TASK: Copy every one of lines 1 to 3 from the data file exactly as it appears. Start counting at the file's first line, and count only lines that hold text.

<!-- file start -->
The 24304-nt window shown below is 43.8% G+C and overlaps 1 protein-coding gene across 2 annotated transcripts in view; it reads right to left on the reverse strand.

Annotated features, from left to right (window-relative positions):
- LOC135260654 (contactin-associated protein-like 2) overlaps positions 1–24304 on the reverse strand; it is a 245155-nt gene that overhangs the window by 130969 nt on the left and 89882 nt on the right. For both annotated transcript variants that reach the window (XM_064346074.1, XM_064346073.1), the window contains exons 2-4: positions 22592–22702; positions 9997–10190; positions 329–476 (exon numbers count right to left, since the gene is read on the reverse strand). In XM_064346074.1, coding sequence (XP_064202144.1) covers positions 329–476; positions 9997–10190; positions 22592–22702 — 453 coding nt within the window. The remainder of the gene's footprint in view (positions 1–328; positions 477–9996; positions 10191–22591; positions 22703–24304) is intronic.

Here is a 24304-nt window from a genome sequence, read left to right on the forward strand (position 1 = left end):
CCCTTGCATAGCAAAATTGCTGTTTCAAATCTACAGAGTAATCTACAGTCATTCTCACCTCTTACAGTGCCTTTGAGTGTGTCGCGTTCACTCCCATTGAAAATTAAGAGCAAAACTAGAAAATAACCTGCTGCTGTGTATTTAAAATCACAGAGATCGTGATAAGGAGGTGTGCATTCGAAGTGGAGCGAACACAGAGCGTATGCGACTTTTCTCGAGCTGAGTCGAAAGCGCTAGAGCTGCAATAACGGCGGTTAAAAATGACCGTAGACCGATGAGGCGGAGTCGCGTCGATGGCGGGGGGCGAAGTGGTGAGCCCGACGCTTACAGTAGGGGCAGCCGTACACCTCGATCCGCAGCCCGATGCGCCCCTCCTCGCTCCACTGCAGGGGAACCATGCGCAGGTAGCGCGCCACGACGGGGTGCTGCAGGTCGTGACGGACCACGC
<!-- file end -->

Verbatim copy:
The 24304-nt window shown below is 43.8% G+C and overlaps 1 protein-coding gene across 2 annotated transcripts in view; it reads right to left on the reverse strand.

Annotated features, from left to right (window-relative positions):
- LOC135260654 (contactin-associated protein-like 2) overlaps positions 1–24304 on the reverse strand; it is a 245155-nt gene that overhangs the window by 130969 nt on the left and 89882 nt on the right. For both annotated transcript variants that reach the window (XM_064346074.1, XM_064346073.1), the window contains exons 2-4: positions 22592–22702; positions 9997–10190; positions 329–476 (exon numbers count right to left, since the gene is read on the reverse strand). In XM_064346074.1, coding sequence (XP_064202144.1) covers positions 329–476; positions 9997–10190; positions 22592–22702 — 453 coding nt within the window. The remainder of the gene's footprint in view (positions 1–328; positions 477–9996; positions 10191–22591; positions 22703–24304) is intronic.